Benedikt Löwes (started October 2013)
Viral interactions are essential for the infection of host organisms and the subsequent replication of the viral genome in the host cell. These interactions are often based on specific RNA motifs shared between different evolutionary distant viruses. We observe that convergent evolution is a potential mechanism that explains similar motifs in phylogenetically distant viruses that infect common hosts by interacting with their cellular components. This is supported by the fact that for those specific RNA motifs similar selection criteria prevail. In this regard, the Hammerhead ribozyme is a well-studied example.
We focus on identifying new functional RNAs from viral genomes based on structural agreement of the RNA secondary structure, in order to find new examples of viral interactions with their host cells which are essential for the infection of the host and the replication of the virus. Previous approaches for identifying viral ncRNAs often strongly relied on sequence homology as well as pre-annotated RNA families in databases. Our approach, on the other hand, for the detection of the aforementioned convergent evolution uses conservation and convergence on the secondary structure level as primary information and the primary sequence only as additional source of information. This is based on the assumption that agreement on the level of secondary structure is the primary criterion for different viral RNA molecules to interact in a similar fashion with cellular components.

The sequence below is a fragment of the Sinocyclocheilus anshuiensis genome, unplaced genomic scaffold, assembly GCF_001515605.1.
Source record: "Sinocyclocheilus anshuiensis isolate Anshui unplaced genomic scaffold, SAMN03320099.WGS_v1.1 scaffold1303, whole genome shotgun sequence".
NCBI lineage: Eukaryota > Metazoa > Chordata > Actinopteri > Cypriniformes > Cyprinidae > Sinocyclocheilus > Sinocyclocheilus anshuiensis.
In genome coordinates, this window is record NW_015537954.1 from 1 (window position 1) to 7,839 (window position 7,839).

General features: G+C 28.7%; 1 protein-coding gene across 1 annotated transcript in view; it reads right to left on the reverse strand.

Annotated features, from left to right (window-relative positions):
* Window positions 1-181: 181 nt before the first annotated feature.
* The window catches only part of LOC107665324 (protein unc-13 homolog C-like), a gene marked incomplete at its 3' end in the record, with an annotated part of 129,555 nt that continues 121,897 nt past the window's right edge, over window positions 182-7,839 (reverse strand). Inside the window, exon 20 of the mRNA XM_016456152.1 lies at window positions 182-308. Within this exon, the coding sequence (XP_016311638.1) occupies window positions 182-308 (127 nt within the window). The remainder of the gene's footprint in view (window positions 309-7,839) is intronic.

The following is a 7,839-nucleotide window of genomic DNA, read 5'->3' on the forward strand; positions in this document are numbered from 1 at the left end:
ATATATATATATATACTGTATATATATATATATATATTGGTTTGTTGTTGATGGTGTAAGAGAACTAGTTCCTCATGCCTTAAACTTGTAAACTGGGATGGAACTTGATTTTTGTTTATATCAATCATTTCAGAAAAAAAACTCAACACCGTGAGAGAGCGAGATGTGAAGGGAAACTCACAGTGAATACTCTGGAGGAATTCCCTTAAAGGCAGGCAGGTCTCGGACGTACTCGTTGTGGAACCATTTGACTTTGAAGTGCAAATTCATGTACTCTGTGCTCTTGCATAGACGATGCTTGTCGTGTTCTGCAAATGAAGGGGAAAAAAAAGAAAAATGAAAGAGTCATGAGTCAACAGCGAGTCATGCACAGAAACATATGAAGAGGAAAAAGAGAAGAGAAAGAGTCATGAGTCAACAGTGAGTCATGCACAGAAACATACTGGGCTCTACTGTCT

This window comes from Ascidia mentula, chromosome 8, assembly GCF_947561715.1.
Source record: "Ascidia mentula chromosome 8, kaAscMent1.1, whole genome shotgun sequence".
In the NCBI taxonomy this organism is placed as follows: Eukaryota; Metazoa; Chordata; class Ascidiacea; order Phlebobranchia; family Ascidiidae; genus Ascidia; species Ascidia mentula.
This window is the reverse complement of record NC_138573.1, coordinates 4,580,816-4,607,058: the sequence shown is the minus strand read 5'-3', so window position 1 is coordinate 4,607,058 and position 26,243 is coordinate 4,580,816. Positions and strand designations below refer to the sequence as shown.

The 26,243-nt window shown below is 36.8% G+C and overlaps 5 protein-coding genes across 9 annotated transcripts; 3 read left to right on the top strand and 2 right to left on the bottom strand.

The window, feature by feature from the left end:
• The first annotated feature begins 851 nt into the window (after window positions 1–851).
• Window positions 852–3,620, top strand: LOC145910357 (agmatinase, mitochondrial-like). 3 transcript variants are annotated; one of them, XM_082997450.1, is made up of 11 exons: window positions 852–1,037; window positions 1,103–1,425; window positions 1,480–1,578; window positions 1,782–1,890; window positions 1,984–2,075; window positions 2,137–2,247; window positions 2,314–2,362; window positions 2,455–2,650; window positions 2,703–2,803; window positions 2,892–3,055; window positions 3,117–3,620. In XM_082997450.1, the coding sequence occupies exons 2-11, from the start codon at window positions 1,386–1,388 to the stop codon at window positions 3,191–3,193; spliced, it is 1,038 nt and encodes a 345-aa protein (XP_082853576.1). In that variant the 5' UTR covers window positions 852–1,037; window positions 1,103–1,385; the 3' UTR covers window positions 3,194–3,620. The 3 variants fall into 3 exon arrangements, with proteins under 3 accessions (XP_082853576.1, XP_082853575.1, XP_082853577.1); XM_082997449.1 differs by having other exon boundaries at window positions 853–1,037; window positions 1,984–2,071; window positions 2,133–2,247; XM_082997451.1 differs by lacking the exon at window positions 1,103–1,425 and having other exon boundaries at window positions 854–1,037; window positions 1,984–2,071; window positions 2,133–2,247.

After identifying clusters of similar RNA elements by either only RNA structure matching, or a fast seed-based approach that takes structure and part of the sequence into account, or hierarchical RNA matching that uses an abstraction of the secondary structure, we incorporate phylogenetic information to ensure that the candidates that form a cluster with similar secondary structure stem from phylogenetically distant viruses. The most promising candidates of convergent evolution can be used as evidence to show that RNAs from phylogenetically distant viruses “look and behave” the same way, but evolved completely independent from one another by a subsequent manual analysis in the laboratory.
Supervisors: Robert Giegerich (Bielefeld University) and Peter Unrau (Simon Fraser University)